I’m going to be moving soon, so I’m in the midst of that dreaded process known as packing. I’m not boxing up all my things, however. Old clothes are going to charity. Old papers are getting recycled. Office supplies I bought in 1986 and never used are going in the trash. This purging is not just about saving space. It’s about moving on. To this end, I made a decision that I would have considered unthinkable even a few years ago: I’m tossing all my old photographic negatives and slides.
At one point in my life, I was serious about photography. Starting in my teens, I took over the elaborate darkroom set up by my father, a talented and prolific amateur photographer. Between the two of us, we amassed a huge collection of black and white negatives and Kodachrome slides. I studied photography in college, as well as at the Maine Photographic Workshop. It was there that I honed my art with some of world’s most accomplished photographers.
Since the eighties, I’ve carted dozens of ring binders of photographic material to various apartments and houses, where they have gathered dust on the shelves—a whispering reminder that I need to “do something with my photography.” I haven’t. Life and career got in the way. In the meantime, photography became a less distinctive talent, disrupted by digital imaging and the iPhone. What was once a complex craft is now a lazy, push-button capability sitting in a billion pockets.
I eventually had a lab scan several thousand of the best images. I created Shutterfly photo books for myself and my family. I put together a tribute to my father’s most impressive work, as well as a book of shots that were of interest to my hometown’s public library. At that point, there was no reason for me to hang on to the negatives, but I kept them, nonetheless. Shouldn’t I “do something” more with them?
Getting to the answer, “No, there isn’t anything more to do with the negatives,” was prolonged and more painful than it should have been. I knew I should get rid of them, but part of me still dreamt that I would pull some remarkable artistic achievement out of the old 35-millimeter film strips. This was a ridiculous fantasy. What really needed to be thrown in the trash was an obsolete and maladaptive piece of my ego.
I had to face the fact that, even as I close in on age 60, part of me was still caught up in the college application mindset. Hugh is not just a great student, he also plays the violin, writes for the school magazine AND does photography. Gotta be an overachieving polymath if you want to get into the good schools.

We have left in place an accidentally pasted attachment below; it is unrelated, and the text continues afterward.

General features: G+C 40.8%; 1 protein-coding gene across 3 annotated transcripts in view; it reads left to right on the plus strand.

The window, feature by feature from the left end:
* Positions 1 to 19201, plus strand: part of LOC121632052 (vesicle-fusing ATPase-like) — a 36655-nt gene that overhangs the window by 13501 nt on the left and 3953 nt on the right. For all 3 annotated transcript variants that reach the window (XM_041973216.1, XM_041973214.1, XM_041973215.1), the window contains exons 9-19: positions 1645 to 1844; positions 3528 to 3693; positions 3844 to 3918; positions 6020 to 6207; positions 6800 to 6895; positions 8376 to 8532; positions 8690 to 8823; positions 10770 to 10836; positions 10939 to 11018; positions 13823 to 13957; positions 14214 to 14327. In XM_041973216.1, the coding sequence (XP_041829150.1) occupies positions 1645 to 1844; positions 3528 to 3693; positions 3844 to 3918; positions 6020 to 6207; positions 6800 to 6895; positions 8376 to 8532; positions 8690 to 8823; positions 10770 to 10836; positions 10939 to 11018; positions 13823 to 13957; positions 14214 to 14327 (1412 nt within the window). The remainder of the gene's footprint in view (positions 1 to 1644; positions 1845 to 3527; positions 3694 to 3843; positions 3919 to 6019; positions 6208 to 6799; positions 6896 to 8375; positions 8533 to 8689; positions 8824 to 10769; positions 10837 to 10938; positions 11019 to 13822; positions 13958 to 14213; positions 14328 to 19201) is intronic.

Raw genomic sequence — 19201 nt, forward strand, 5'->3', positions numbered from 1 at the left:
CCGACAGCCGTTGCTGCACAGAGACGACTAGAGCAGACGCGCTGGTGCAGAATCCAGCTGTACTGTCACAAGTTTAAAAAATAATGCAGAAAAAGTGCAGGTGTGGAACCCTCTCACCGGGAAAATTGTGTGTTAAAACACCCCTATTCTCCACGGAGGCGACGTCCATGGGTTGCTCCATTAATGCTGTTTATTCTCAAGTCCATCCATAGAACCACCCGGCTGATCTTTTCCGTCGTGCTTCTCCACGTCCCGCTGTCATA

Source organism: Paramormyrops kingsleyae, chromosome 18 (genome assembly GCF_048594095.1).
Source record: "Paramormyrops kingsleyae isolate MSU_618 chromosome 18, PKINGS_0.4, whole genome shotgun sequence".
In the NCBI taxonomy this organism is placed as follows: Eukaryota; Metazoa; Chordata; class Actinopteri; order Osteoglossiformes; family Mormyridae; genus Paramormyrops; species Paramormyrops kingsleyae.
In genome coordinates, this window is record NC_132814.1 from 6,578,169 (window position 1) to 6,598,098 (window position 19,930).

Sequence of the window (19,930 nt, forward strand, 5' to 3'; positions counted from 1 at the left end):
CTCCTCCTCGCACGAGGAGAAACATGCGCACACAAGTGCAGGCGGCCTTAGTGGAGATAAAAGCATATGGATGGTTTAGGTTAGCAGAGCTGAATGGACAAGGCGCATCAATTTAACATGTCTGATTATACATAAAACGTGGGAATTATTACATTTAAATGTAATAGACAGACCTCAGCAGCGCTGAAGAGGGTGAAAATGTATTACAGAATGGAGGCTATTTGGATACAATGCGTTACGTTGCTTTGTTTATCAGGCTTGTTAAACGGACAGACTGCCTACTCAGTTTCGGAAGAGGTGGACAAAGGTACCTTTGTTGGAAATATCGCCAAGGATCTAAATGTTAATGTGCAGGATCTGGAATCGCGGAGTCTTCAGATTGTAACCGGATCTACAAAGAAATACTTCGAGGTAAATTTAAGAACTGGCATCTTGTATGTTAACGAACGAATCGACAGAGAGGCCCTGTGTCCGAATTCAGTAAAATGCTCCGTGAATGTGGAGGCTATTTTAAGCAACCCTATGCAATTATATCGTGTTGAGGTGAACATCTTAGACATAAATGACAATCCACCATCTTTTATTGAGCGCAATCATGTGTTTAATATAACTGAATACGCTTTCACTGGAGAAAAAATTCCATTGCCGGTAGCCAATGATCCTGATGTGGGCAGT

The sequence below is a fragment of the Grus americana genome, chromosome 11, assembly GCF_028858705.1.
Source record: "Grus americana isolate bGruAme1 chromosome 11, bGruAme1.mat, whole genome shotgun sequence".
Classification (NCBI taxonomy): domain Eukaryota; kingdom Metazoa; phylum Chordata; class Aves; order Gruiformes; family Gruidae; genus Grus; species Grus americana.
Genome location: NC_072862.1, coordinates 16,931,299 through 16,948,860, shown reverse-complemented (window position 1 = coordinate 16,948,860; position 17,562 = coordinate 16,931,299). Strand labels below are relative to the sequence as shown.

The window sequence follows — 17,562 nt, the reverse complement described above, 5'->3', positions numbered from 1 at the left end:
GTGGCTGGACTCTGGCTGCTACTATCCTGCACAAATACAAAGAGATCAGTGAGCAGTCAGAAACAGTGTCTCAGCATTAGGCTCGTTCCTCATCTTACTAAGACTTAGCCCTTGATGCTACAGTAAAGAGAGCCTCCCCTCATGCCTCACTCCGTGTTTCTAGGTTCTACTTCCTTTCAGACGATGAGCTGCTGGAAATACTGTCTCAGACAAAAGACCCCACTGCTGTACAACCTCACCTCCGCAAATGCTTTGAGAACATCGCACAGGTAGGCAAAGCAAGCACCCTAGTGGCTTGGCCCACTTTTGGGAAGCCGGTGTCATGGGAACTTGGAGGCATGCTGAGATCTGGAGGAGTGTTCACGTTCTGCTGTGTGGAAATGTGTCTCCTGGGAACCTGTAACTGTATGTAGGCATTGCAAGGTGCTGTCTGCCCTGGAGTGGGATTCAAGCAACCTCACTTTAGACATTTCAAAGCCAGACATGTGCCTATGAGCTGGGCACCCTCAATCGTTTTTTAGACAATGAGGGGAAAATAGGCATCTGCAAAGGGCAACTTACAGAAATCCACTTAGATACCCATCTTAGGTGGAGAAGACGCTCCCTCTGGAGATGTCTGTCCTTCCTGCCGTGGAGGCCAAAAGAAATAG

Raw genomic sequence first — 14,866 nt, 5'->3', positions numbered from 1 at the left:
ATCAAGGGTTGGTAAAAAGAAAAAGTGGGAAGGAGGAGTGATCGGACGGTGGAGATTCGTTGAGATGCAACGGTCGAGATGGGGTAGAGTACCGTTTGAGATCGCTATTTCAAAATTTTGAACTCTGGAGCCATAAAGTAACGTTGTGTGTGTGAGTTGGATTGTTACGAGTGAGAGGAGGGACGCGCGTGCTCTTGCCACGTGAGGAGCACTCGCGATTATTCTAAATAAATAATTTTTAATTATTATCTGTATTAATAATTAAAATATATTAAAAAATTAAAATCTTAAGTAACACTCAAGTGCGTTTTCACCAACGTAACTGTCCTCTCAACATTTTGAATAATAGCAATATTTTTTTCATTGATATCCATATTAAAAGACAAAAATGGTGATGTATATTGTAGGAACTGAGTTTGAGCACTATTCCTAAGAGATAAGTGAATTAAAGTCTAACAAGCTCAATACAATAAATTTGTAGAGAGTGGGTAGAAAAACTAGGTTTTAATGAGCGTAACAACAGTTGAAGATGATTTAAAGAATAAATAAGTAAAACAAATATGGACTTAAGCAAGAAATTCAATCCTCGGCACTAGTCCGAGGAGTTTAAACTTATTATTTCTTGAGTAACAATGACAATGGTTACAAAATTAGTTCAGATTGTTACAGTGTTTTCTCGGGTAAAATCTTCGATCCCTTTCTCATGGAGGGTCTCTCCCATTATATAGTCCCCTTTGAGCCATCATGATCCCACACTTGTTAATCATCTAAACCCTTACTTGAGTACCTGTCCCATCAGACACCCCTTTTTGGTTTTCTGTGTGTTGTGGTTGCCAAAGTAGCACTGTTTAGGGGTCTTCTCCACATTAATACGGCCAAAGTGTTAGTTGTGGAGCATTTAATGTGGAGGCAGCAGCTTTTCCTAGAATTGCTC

I got into the school, but that way of thinking never went away. So, here we are, in 2022, and it’s finally time to stop pining away for recognition for my photographic accomplishments. Yes, I’m proud of my photography…that I did over 30 years ago. There isn’t going to be a Whitney Retrospective of my work. I haven’t put the time and effort into cultivating my craft for three decades. Enough already. Give it up. Yet, there the negatives sat, waiting for me to do something with them. What I’ve decided to do is throw them out.
The decision also means coming to terms with how much time I have left to undertake a serious creative project like resurrecting my photography. I hope I have a lot more life left to live, but I’m at an age when I realize I don’t have unlimited time to do everything I want. There are some books I want to write. That’s more than enough to occupy my free time, if I want them to be good. I won’t be setting up a darkroom or buying expensive digital scanning and printing equipment.
Next up is the decision regarding hours of Super-8 film I shot in the eighties. This should be easier, in theory. Not only do I lack the time, skills or equipment I need to make the kind of autobiographical essay documentary that I have in mind, that creative format has been dead for years.
My college filmmaking professor, Ross McElwee, made a wonderful documentary called “Sherman’s March,” which brilliantly captured the post hippie era. It was a rare commercial hit for a cinema verité film. Today, there are tens of millions of such films on YouTube. Do I want to spend time and money to create my own disposable, forgettable contribution to this infinite video repository? My life isn’t that interesting. The footage isn’t that good. Yet, the reels of film will be making the move. I have it in mind at least to watch it all and see if there’s anything worth preserving. Chances are, there won’t be, but I still feel the need to investigate.
When I carried the first batch of negatives to the curb a few days ago and watched them got taken away by the garbage truck, I thought I would feel regret. Instead, I felt relief. I am finally releasing myself from an out-of-date way of seeing myself. I am on the path to more rewarding and realistic achievements, should I choose to pursue them.